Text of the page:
What you need to know about the upcoming EV rule changes

EV drivers, who’ve been fighting to get a new, cleaner and safer standard for cars, are now in for a rude awakening.

After months of debate and lobbying, the US government is set to vote next week on new rules for electric vehicles, including new emission standards and tougher limits on the amount of pollution that can be emitted by the vehicles.

The proposal has already sparked controversy, with EV owners demanding stricter standards and lawmakers calling it a “war on cars.”

Here are the key takeaways from the changes.

What’s the EV rule change?

The rules would be the latest move to overhaul the way EVs operate in the US.

The Obama administration’s goal is to reduce the amount and size of the nation’s vehicles by 20 percent by 2025, and it has called for the creation of a “green car” standard to help meet this goal.

These changes would essentially force electric vehicles to be more like gas-powered vehicles, with more emissions.

Under current law, the only way to meet these emissions standards is by using more fossil fuels.

These vehicles, according to the EPA, emit up to 14 times more carbon dioxide per mile than gasoline-powered cars.

The new rules would likely make EVs even more polluting, as a more powerful electric motor would be required to provide the same level of power.

EV drivers would have to pay extra for these extra costs.

EVs also have to be certified by the EPA as a clean vehicle, which would mean they’d have to meet more stringent emission standards.

The rules would also affect how many charging stations a vehicle can have, as well as the amount that companies could charge a vehicle to customers.

The proposed rules are expected to be approved by the Senate later this year.

What will be the consequences for drivers?

In a press release announcing the rule changes, the Department of Energy (DOE) said that the new rules are “the latest in a series of steps we’ve taken to improve our nation’s energy security and reduce our dependence on foreign oil.”

The new emissions standards are expected have “significant benefits for electric vehicle drivers, but also for the economy.”

These rules also require that electric vehicles be made more efficient, and automakers will have to spend more on vehicle-related research and development (R&D).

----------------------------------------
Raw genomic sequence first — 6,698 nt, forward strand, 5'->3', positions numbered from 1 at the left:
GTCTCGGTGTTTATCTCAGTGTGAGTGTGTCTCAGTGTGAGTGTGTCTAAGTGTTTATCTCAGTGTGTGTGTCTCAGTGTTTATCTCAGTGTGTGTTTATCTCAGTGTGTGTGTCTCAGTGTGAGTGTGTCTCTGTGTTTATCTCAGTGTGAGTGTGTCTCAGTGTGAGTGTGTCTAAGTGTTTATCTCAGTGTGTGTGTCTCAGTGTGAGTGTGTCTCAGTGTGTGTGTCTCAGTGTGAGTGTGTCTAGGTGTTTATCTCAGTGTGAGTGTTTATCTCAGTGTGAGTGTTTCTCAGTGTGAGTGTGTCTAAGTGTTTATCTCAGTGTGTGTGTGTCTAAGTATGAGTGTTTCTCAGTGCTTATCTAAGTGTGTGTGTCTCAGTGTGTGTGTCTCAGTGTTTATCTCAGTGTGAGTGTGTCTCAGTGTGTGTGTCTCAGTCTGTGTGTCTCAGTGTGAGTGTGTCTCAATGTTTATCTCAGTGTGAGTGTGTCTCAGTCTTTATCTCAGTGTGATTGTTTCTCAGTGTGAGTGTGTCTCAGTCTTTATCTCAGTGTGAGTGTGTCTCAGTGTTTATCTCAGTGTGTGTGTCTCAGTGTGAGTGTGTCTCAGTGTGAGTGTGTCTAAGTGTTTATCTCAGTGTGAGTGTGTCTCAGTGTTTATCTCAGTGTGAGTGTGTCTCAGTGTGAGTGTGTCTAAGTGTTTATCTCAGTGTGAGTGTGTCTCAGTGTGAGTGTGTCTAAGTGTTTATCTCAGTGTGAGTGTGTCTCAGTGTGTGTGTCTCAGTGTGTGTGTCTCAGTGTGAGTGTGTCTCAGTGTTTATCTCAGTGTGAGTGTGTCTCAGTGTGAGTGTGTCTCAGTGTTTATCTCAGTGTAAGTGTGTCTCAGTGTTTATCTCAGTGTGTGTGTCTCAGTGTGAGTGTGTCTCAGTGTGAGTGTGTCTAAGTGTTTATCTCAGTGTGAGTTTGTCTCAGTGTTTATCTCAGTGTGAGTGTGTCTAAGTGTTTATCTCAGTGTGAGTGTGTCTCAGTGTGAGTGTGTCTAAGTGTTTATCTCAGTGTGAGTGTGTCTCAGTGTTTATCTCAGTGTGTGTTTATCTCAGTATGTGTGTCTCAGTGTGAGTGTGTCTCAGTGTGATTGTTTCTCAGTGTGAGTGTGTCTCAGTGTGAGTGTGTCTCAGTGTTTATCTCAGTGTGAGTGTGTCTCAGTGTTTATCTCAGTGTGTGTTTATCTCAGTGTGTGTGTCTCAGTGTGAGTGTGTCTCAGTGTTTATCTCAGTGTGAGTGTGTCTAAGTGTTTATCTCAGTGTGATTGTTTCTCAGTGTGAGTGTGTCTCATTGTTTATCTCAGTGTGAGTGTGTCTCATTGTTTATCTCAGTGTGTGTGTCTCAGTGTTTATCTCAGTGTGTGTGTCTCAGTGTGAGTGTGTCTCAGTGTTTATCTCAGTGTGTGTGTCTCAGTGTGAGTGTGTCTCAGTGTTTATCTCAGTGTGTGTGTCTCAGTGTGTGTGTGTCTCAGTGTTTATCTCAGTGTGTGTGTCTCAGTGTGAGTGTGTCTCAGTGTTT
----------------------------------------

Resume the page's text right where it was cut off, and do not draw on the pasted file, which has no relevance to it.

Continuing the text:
The rules also “have the potential to help fuel our economy and help protect the environment.”

The proposed rule would also reduce the number of electric vehicle charging stations in the country, as the EPA estimates that about 60 percent of the vehicles in the United States will be EVs by 2025.

However, some states are considering making these rules retroactive.

What are the pros and cons of these new rules?

In order to make the rules retroactivity, some governors, including Michigan’s Rick Snyder and Massachusetts’ Charlie Baker, have introduced legislation that would allow EV drivers to opt out of the rules.

Governor Baker’s bill, which has bipartisan support, would allow those who want to opt-out to do so by notifying their insurance company and would allow states to decide whether they would adopt the rules without going through the EPA.

However that legislation is currently under debate, many EV drivers and others in the industry are already opposed to the rule change.

This is because they see the new standards as a huge step backward for EV drivers.

Tesla CEO Elon Musk has been a vocal opponent of these rules, claiming that they’re an “economic war on electric vehicles.”

He has also said that he doesn’t see the rules as being “safe,” and that he thinks the rule is “an example of a war on EVs.”

As a result, Tesla has been taking steps to make its vehicles more energy efficient and reduce their emissions.

Tesla has also announced that it will introduce a battery charging station for every Model S that it makes.

What do you think about these new emissions rules?

Tesla’s CEO has also criticized the new emission rules, saying that “these regulations will be an absolute disaster for electric car drivers.”

Musk has also argued that the rules would “cause a loss of jobs and economic growth.”

This has prompted some EV drivers in California to call for the state to introduce a state sales tax on electric cars, a move that would be a massive blow to EV manufacturers.

Tesla, meanwhile, has also launched a campaign to raise awareness about these rules.

What else should we know about this rule change before the vote?

It is unclear whether the rule would be retroactive to the end of 2025.

Tesla is now proposing that the EPA adopt the new rule in 2019.

However the agency is also considering a few other options.

Under a draft of the rule, which was leaked to the media earlier this year, the agency could adopt it in 2022 or 2020.

This would require a five-year delay for automakers to comply with the new emissions standard.

The deadline for automakers would also have extended to 2020, but it is unclear how long this would last.

What about the states that have